“I appreciate that senior U.S. leaders have been listening to the calls made by Iranians and Iranian Americans alike,” she told The Hill, but said governments need to be more innovative in how they think about aiding the protesters.
“These are unprecedented times – this is the first female-led revolution – so meeting the moment requires unprecedented measures.”
Hakimi said that on top of sanctions and efforts to hold the Islamic Republic accountable at the United Nations, countries should focus on providing health care assistance because injured protesters risk arrest if they seek care at a hospital.
“I want to see more health care-focused aid being sent to Iran, whether that’s through the Red Cross, Doctors Without Borders, or some other organization or mechanism. There are parts of Iran where people are no longer able to seek treatment, because the regime has made it impossible — either hospitals won’t treat them or if they do go to a hospital they can risk arrest, which makes things worse,” she said.
“To me, that seems like one of the most basic things.”
Human rights groups and news reports have documented accounts from protesters that they are avoiding hospitals for fear of arrest from security forces, and that the Iranian government is using ambulances to infiltrate protests and detain demonstrators.
The danger for protesters seeking medical help was echoed by Cameron Khansarinia, policy director for the nonprofit and nonpartisan National Union for Democracy in Iran (NUFDI), which also helped sponsor the art exhibit in Georgetown.
“Protesting in Iran is not like protesting in any other country,” he said, referencing the extreme tactics of targeting protesters, the use of live ammunition, detentions, allegations of torture and killings.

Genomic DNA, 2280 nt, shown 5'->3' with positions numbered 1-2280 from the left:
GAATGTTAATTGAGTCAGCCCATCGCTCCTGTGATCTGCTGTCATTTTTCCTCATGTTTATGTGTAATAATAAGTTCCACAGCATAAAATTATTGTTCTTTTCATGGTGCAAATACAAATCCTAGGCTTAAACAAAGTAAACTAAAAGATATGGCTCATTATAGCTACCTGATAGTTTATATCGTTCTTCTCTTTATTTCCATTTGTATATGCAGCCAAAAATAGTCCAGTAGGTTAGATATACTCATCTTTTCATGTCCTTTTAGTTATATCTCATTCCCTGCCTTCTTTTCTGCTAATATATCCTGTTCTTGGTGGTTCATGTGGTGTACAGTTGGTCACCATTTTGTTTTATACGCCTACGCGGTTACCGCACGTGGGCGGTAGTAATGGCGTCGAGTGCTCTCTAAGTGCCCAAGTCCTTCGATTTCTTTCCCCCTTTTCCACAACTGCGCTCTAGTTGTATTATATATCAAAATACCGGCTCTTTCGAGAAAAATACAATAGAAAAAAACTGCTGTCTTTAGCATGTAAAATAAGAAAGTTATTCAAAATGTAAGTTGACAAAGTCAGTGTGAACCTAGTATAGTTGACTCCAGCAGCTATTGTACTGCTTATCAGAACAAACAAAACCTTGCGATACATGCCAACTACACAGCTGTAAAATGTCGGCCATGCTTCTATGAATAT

NUFDI is advocating for the U.S. and other governments to explore setting up a “strike fund” to distribute the Islamic Republic’s frozen assets abroad among protesters who have their livelihoods threatened by the government.
“So providing, at least, a small modicum of financial support to allow these workers to go on strike and allow their families to have bread at the end of the day … are very tangible means by which a foreign government could empower the Iranian people,” he said, calling for governments to devise a “mechanism” to deliver such cash.
Khansarinia, like others interviewed for this article, described the protests as unprecedented for their massive scale in the face of extreme violence by security authorities.
The Norway-based Iran Human Rights organization has documented at least 416 people killed, and that includes 51 children. The rights group is also pointing to the government “systematically and disproportionately” targeting minorities in Iran, in particular in the “Baluch and Kurdish ethnic regions.”
The tactic is aimed at seeking to delegitimize the protests as an ethnic, separatist movement, private intelligence analyst Sagnic said.
“By increasing the oppression in the Kurdish areas, violent tactics, striking Kurdish Peshmerga bases in Iraq, trying to make it more an ethnic issue, something that separates Kurdish groups from the rest of Iran, which is a successful tactic, to be honest,” he said.
Gangi, who helped organize the Georgetown art exhibit, said that she feels this moment is different because of the scale of support from the international community.
“This is by far, in my personal experience following these things throughout the years, this is the first time I’ve seen this much support from not just the Iranian community and not just within Iran, but the global community,” she said.
“With what they’re doing within Iran, with the internet shutdowns, and all the violence — what we’re seeing outside is a small percentage of what’s happening there. I would really just ask everyone to continue to do what they’re doing, and keep the light on, on Iran.”